SanDisk has just recently started making 128Gb flash in large quantities on a basic level, although it has yet to say how quickly it expects the shrunken-down design to reach the market. Other companies have 128Gb chips in development, but these have been larger and usually haven’t reached into mainstream devices.

Stay tuned for additional details as they become available.

Hitachi announces 500GB, 7mm, 7,200 RPM Z7K500 notebook hard drive

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Date: Wednesday, February 22nd, 2012, 07:22
Category: hard drive, Hardware, News

On Wednesday, Hitachi announced the release of its 500GB Travelstar Z7K500. Per Electronista, the drive is the first to hit a half-terabyte at the slimmer 7mm height while keeping a full 7,200RPM spin speed and just one drive platter. Along with being the first to have both a 6Gbps SATA3 connection and a 32MB buffer, it’s billed as being not just faster than other 7mm drives but faster than many regular 9mm drives as well.

The disk is intended both for thin regular notebooks as well as for ultrabooks. Although not fast enough by itself to match a solid-state drive, including an SSD as a cache theoretically offers a best-of-both-worlds design where the responsiveness of an SSD and the lower prices of a rotating hard drive are combined. It consumes more power, but at 1.8W peak and 0.8W idle is relatively efficient.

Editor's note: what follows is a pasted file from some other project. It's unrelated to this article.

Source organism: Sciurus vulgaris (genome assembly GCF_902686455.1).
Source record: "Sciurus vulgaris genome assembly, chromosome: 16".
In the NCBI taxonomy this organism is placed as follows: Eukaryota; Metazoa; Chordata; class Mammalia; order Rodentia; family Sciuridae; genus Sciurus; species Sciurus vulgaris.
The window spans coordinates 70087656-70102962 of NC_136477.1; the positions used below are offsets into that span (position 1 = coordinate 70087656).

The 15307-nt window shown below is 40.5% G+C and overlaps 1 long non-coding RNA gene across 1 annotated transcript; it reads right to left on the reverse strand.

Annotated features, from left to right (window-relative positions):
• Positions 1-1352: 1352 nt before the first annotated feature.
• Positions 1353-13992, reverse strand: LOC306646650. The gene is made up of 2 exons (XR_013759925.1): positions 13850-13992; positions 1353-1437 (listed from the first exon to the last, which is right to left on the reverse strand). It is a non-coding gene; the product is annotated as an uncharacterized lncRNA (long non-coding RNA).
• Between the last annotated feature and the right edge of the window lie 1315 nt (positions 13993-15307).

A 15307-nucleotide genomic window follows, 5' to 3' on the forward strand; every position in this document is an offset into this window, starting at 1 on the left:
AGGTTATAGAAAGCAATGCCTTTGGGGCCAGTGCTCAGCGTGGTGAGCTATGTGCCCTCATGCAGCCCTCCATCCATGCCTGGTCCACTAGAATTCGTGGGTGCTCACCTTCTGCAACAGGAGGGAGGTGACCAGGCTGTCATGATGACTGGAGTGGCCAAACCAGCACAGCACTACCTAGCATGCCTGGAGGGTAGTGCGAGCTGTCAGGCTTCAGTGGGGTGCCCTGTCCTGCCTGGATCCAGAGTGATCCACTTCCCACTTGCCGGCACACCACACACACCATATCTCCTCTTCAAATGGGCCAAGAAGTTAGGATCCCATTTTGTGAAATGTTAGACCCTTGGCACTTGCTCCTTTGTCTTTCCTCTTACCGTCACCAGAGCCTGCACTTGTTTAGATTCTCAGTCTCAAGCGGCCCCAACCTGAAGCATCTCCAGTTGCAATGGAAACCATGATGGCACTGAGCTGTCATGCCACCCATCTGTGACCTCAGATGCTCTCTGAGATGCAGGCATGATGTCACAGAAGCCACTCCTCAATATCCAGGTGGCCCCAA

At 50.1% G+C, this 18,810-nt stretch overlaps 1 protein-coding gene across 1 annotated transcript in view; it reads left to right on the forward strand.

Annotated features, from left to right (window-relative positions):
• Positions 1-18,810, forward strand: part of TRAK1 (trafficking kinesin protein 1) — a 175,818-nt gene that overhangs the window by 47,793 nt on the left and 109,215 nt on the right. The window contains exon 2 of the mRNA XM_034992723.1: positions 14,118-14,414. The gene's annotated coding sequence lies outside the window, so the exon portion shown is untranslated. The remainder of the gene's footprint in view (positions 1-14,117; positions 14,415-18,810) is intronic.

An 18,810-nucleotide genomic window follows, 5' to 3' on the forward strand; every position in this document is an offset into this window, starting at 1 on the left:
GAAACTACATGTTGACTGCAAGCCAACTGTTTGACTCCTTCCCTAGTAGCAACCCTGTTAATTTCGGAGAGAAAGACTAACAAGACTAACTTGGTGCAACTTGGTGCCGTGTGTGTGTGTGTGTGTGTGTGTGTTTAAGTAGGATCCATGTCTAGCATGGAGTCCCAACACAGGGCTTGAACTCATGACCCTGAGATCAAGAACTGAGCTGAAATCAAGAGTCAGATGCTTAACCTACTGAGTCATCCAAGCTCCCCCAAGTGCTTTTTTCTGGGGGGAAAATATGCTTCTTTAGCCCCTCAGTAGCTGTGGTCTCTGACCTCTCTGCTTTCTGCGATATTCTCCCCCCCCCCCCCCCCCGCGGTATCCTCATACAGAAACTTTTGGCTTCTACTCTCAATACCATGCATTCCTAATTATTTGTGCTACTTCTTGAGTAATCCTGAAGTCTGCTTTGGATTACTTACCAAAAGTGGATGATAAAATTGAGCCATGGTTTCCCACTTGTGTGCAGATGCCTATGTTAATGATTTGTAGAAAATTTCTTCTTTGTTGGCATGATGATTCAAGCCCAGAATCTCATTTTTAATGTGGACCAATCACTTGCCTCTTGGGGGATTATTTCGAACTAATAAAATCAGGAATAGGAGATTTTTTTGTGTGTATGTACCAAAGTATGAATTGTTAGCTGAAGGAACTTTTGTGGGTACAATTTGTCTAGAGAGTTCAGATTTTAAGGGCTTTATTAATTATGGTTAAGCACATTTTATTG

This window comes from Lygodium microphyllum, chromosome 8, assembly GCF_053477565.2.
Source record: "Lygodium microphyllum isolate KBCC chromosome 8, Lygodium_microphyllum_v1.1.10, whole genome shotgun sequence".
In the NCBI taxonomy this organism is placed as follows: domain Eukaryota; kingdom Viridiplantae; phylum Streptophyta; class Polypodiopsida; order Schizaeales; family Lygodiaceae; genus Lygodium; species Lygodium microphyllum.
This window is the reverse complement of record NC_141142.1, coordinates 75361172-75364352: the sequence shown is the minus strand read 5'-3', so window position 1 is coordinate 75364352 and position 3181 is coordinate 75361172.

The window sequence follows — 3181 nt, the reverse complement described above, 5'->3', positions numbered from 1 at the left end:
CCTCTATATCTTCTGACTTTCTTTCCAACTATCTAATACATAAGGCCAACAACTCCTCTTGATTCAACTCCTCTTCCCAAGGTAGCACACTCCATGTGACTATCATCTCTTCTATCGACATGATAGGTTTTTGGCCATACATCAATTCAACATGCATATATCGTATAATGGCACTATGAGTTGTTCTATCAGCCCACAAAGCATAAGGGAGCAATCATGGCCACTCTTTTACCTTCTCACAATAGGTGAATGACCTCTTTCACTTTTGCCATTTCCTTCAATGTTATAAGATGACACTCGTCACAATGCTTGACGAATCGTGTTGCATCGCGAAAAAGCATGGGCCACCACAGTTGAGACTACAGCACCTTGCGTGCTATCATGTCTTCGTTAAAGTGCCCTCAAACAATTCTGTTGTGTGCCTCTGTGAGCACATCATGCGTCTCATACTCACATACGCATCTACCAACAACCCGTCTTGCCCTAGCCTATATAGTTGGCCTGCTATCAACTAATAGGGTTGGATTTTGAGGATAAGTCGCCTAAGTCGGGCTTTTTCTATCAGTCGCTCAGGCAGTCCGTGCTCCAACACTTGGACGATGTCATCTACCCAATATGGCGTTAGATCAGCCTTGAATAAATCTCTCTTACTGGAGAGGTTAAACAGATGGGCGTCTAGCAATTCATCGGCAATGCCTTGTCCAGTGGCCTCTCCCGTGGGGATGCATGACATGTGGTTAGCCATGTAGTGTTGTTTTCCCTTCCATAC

Hitachi has had test versions of its newer Z7K500 drives since January and is already expecting mass production for March, with 250GB and 320GB editions already available. It hasn’t named the customers that will be using it, although it conspicuously mentioned that “all major PC OEMs” had already qualified the pre-500GB drives and implied that Apple, Dell, HP, and others were either using or planning to use the new Travelstars.

Final pricing details for the Z7K500 drives also have yet to be announced.

Stay tuned for additional information as it becomes available.